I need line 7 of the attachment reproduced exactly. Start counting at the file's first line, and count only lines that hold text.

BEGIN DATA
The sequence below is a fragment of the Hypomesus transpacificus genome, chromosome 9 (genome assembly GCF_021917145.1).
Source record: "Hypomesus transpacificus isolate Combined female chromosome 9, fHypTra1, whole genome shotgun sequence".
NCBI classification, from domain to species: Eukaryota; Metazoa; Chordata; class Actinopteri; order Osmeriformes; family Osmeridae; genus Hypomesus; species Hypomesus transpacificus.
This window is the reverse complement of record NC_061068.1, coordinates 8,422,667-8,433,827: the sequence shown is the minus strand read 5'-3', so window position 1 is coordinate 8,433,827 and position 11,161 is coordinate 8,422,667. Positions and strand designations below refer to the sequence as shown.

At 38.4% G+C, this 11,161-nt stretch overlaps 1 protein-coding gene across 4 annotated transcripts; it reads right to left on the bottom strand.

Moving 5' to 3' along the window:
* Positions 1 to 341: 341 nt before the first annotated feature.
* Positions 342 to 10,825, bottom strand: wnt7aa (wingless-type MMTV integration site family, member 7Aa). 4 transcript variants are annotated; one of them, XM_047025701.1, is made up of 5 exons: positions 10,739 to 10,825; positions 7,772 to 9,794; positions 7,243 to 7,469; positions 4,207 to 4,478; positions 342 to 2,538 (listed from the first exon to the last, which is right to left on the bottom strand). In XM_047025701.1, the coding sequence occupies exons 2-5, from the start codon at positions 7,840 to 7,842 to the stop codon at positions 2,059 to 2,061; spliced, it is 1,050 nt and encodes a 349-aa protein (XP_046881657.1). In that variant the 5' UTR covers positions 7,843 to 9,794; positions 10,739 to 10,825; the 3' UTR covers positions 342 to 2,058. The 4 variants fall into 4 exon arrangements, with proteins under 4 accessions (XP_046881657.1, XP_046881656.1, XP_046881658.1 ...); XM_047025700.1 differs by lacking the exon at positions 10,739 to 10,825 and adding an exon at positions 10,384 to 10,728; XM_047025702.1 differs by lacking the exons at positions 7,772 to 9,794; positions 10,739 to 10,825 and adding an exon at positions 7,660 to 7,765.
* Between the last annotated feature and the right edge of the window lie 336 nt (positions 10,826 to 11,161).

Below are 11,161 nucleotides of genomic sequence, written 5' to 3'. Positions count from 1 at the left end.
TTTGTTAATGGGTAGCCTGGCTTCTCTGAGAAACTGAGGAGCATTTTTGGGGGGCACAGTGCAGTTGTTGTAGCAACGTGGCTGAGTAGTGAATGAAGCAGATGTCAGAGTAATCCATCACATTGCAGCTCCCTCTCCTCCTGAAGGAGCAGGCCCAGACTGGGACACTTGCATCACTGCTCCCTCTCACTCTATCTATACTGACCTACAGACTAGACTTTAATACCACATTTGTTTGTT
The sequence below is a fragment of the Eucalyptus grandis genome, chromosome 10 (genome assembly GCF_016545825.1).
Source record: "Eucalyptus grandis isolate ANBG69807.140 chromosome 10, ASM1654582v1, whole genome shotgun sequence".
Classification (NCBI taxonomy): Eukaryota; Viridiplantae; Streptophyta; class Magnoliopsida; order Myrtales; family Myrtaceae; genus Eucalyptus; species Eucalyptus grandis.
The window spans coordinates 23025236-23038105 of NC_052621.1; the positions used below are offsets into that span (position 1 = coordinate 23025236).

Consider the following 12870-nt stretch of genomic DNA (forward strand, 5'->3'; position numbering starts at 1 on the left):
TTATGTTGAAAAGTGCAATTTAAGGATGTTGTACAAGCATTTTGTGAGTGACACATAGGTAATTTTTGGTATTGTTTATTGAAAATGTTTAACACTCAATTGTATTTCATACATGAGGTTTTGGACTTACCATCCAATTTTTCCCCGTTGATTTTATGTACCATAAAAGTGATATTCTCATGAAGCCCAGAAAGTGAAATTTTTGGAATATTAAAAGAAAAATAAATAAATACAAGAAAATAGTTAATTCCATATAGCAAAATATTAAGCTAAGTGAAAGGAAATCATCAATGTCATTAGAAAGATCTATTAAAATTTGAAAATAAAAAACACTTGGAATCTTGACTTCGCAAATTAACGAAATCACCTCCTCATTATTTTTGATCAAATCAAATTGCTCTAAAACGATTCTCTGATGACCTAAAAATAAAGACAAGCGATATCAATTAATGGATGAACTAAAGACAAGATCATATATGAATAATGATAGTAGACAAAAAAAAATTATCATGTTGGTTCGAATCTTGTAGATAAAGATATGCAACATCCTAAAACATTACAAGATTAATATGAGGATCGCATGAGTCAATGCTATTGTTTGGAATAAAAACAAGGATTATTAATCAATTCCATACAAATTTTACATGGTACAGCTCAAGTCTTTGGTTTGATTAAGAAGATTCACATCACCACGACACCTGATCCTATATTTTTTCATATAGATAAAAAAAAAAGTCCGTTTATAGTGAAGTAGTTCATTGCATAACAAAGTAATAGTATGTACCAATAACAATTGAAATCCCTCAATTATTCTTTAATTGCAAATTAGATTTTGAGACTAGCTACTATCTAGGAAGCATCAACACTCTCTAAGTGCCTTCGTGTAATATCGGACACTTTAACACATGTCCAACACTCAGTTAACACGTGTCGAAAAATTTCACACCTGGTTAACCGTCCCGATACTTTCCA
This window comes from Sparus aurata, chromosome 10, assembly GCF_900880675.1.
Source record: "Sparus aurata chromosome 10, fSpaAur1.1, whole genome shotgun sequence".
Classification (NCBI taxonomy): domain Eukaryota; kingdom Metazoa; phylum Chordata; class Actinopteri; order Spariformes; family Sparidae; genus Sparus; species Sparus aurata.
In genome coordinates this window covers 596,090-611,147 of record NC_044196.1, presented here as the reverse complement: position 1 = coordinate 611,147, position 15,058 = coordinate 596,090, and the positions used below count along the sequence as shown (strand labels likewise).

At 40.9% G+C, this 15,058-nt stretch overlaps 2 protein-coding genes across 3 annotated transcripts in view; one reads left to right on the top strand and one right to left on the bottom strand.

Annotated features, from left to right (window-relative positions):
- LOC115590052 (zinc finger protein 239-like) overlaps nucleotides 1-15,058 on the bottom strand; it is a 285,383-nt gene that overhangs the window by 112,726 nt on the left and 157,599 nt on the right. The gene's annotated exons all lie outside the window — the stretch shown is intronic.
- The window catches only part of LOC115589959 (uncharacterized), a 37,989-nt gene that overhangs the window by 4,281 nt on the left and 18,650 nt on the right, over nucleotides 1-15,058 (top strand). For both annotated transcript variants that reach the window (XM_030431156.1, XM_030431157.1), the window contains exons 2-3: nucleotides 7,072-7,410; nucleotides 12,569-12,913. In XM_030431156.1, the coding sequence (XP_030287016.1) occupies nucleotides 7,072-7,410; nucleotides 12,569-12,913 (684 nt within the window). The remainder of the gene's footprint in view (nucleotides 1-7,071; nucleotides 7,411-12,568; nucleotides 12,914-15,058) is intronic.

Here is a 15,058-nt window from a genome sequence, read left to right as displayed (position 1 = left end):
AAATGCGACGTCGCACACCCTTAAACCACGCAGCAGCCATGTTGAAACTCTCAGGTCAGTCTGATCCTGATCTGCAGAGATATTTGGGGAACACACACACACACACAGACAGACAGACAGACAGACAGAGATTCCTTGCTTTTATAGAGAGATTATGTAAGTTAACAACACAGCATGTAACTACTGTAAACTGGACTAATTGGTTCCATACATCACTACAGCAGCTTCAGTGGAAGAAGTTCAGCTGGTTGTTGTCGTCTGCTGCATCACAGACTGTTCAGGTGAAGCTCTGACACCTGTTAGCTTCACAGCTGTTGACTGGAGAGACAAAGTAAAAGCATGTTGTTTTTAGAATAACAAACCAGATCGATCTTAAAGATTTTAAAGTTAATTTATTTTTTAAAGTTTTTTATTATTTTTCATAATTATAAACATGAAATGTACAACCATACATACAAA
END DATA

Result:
* Positions 1 to 341: 341 nt before the first annotated feature.